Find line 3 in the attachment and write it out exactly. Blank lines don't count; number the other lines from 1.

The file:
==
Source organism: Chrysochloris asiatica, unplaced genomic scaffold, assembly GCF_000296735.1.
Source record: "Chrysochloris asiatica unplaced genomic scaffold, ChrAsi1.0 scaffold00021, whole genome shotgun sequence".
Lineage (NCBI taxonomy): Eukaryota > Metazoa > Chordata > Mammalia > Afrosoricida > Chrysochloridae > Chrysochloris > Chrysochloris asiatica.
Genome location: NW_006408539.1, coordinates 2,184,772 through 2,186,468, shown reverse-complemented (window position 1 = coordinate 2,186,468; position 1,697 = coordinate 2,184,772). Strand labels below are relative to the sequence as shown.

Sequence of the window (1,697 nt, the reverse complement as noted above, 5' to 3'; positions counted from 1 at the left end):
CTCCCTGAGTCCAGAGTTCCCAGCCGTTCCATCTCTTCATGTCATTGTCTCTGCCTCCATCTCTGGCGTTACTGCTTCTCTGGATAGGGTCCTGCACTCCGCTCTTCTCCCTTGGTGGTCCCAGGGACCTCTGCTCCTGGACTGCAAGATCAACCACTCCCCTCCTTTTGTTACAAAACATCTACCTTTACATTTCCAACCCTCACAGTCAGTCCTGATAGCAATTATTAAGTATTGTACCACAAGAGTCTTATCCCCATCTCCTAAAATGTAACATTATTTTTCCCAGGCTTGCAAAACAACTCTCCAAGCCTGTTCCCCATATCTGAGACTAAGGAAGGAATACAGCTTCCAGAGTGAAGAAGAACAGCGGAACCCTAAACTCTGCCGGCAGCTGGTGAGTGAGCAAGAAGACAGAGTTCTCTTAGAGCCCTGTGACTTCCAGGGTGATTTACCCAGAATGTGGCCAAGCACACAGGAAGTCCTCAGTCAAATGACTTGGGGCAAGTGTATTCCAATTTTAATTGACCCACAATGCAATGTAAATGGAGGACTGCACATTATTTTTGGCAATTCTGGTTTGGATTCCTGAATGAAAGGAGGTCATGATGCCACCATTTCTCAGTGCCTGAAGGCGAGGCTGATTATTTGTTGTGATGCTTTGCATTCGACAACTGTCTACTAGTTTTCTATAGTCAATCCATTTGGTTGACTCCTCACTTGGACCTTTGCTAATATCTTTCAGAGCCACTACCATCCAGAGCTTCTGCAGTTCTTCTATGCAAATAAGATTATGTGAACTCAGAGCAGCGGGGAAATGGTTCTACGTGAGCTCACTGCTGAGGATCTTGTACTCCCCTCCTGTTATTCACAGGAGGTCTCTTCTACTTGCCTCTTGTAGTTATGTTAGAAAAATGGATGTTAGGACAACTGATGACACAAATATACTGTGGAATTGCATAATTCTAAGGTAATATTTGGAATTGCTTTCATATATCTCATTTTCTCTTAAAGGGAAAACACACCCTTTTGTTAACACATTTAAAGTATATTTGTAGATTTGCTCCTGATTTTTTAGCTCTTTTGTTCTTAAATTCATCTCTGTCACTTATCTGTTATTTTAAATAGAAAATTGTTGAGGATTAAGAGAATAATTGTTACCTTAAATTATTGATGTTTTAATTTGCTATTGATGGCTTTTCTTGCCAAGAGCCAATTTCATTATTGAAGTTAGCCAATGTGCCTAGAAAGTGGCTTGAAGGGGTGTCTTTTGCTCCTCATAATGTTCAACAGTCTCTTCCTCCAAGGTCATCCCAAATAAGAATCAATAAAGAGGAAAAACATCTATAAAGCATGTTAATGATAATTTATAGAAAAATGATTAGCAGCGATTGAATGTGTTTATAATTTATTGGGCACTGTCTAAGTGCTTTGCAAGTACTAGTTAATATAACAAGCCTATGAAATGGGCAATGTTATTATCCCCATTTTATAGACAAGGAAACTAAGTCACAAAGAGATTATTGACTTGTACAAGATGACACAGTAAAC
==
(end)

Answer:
Lineage (NCBI taxonomy): Eukaryota > Metazoa > Chordata > Mammalia > Afrosoricida > Chrysochloridae > Chrysochloris > Chrysochloris asiatica.